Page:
My apologies for breaking this discussion group rule, but my intent was in keeping in the spirit of that rule even though I broke it--one must design a Platoon-level game from the ground up. My mentioning these titles was more to convince discussion group participants and other readers that there's nothing out there that does the job. At least right now. Maybe once I get GMT's FIELDS OF FIRE I'll change my mind. But I doubt it.

There also needs to be some thematic differences between how different militaries solve tactical problems at this scale. We've seen some of that in other games with varying levels of success. This means far more to me than the hardware technical aspects which--while important--are secondary to how those aspects are actually used and perceived. There's a number of works out there that show the perceived effectiveness of a weapon is far different than it's actual effectiveness. I can go into that if people want, but I'd expect most are familiar with the S.L.A. Marshall and Robert O'Connell materials that are the first place to start such an investigation.
Comment by Mike O'Brien on March 1, 2009 at 5:37pm
For any scale of rules, any system that forces a player to play with the tactical or grand tactical methods used in the period is a good thing. For example, German Panzer units should have better command and control over their platoons than French units due to the amount of radios that the Germans used. The differences in vehicles need to be shown through ranges of fire and armor ratings. Differences in training levels and morale need to be shown so that you could have a highly trained but low morale unit or vice versa.
Comment by Byron Collins on February 27, 2009 at 8:10pm
Excellent comments so far. Exactly what I am looking for when preparing to extract/develop a set of stakeholder requirements.
Comment by David Allen on February 27, 2009 at 3:12pm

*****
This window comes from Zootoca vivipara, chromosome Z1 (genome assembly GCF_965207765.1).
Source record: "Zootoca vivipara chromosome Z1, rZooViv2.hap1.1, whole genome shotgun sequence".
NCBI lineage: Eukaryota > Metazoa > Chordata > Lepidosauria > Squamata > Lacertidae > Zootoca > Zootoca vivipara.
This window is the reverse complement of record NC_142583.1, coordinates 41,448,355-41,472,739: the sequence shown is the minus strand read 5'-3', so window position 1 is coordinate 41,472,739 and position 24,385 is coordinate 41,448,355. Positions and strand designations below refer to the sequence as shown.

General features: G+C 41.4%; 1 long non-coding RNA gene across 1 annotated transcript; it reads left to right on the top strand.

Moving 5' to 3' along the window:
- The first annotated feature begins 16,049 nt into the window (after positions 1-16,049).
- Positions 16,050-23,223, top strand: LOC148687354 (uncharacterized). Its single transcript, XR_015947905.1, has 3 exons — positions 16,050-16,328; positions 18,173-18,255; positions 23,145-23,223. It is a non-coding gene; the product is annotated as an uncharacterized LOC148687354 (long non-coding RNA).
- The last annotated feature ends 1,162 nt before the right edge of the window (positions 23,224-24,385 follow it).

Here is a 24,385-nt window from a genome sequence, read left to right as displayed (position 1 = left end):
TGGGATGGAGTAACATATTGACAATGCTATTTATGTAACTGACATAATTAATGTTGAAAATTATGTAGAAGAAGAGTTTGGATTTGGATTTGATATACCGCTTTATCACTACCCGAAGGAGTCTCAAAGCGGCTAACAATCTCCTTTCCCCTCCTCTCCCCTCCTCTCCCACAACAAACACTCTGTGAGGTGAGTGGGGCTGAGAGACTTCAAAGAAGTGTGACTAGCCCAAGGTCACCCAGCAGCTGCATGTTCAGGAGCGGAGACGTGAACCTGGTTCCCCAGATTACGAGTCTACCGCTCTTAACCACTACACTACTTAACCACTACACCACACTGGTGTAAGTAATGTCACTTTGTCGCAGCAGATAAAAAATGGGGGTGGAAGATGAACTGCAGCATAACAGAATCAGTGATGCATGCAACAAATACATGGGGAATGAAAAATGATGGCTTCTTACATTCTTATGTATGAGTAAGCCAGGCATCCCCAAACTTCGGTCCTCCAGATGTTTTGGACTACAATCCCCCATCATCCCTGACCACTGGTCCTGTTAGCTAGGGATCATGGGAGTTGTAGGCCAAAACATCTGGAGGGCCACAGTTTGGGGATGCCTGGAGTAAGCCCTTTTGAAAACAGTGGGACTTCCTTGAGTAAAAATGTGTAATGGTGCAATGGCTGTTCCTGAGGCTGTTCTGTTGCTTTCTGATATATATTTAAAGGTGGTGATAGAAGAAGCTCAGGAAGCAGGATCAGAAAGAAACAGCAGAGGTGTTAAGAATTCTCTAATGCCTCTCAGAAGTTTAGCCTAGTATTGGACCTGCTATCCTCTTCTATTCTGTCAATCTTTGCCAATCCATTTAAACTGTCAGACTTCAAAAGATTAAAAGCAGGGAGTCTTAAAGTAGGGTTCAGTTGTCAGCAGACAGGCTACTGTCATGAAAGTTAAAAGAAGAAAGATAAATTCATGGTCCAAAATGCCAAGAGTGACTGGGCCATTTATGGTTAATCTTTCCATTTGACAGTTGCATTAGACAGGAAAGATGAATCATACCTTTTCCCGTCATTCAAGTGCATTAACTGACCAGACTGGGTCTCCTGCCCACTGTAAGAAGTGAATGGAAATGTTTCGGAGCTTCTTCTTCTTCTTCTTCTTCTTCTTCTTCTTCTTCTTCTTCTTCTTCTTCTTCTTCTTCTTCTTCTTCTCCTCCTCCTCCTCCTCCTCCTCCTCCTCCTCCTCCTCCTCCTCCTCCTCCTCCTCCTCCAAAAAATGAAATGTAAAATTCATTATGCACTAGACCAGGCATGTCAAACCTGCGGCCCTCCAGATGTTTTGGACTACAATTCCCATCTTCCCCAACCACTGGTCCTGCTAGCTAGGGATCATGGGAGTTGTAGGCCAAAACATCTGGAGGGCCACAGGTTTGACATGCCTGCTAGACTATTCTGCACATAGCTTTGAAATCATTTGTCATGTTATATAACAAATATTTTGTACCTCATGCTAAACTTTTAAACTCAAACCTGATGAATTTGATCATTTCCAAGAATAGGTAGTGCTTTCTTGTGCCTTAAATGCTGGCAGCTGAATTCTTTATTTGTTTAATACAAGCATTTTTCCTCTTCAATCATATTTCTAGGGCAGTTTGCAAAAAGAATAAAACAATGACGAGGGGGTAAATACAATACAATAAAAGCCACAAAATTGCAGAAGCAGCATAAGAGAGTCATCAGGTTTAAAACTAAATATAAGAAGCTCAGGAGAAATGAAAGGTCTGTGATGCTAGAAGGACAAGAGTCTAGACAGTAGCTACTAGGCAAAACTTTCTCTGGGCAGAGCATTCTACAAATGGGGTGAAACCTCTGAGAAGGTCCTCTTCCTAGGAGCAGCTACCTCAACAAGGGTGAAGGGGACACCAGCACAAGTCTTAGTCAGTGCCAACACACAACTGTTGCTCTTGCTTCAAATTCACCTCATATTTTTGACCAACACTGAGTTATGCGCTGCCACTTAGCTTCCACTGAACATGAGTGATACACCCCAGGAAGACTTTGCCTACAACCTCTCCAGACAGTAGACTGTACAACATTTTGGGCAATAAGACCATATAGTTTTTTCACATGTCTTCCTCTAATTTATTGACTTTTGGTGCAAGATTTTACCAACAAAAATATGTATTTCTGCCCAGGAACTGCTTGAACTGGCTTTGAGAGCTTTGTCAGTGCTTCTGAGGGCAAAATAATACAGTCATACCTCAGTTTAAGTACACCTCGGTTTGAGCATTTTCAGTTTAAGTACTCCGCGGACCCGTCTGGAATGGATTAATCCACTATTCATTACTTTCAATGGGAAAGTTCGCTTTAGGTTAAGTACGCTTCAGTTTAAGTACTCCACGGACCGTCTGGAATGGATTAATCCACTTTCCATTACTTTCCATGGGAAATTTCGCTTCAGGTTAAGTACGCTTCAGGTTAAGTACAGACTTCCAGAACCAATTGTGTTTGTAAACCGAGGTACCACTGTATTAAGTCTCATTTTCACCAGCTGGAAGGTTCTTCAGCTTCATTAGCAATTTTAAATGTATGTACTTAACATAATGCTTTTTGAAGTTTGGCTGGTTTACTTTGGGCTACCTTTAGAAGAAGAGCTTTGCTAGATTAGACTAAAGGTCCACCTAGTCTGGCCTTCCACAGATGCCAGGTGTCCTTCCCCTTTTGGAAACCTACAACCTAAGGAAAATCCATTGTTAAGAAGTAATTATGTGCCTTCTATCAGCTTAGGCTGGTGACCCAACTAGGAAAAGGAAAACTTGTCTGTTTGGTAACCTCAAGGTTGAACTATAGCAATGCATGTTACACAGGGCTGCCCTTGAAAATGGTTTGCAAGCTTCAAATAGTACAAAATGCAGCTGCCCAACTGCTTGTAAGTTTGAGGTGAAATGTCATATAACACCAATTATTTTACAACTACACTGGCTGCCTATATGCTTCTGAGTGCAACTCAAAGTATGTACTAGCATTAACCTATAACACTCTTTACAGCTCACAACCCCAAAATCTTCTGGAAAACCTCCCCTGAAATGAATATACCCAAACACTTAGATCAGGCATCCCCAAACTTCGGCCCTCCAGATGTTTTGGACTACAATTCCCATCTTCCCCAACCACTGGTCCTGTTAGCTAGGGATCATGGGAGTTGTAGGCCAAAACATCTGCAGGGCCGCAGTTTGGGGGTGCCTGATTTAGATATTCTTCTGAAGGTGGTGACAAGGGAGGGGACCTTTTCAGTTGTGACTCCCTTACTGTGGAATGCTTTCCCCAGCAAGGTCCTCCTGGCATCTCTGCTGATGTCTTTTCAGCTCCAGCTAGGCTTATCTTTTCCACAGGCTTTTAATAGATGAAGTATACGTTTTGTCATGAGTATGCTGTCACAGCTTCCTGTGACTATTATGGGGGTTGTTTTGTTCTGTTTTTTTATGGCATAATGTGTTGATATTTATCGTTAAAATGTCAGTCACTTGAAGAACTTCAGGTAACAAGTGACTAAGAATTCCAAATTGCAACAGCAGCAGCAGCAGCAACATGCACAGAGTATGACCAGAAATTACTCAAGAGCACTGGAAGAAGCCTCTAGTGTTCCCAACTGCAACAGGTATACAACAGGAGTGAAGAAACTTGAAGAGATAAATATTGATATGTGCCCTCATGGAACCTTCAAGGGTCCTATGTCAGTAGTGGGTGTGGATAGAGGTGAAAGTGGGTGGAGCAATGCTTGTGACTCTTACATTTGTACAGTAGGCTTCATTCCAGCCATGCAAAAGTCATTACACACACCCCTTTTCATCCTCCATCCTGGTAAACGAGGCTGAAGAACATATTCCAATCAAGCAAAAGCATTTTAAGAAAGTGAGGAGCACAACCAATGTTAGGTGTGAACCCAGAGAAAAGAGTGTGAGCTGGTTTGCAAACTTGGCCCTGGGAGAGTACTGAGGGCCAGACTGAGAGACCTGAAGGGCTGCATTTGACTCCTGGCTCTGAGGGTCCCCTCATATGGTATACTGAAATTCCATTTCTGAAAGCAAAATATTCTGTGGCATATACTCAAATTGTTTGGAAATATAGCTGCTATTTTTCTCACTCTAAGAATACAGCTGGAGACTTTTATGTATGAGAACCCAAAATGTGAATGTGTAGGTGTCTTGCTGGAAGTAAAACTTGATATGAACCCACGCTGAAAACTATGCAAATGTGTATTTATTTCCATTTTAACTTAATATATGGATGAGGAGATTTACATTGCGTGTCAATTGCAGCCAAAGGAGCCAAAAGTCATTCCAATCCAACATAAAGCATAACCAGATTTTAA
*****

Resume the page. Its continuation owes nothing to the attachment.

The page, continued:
I agree with the "fog of war" comments, but I would add that these should be in the context of "maneuver warfare" (MW). That is, a player should be able to spend some resources (trade in a mortar section, or whatever) to conduct some sort of covert or psyops on the enemy to increase their "friction," and/or prevent the enemy from doing the same to the good guys. Granted, MW is probably more relevant at the operational level, but things like dwindling fuel supplies, uncertainty about what is behind you, lack of confidence in command, poor communications, unfocused objectives, etc. can be modeled in a grand tactical game as well to represent the impact of MW.
Comment by David Allen on February 27, 2009 at 11:50am
Personally, I am a big fan of the hardware, so I like to see weapons depicted on the counter or something that lets me know that it is Sherman tanks, 82mm mortars, whatever, rather than just generic symbols for armor, infantry, etc. I don't like to see anachronistic terminology used in the rules (e.g. terms that came into vogue after the era represented in the game) or anachronistic (e.g. NATO) symbology used on the counters. I also like to see contemporary (vintage) font and color schemes.

I realize these are aesthetic issues, but aesthetics are a big part of the gaming experience, for me at least.
Comment by Byron Collins on February 27, 2009 at 11:36am
Good questions.
Era: WWII.
Platoon level counters with some sections as appropriate.
Comment by Andy Brown on February 27, 2009 at 11:33am
Also what is the era of this. A mechanized modern combat game would be very different than an earlier era, and would require different "focus" in the rules and design.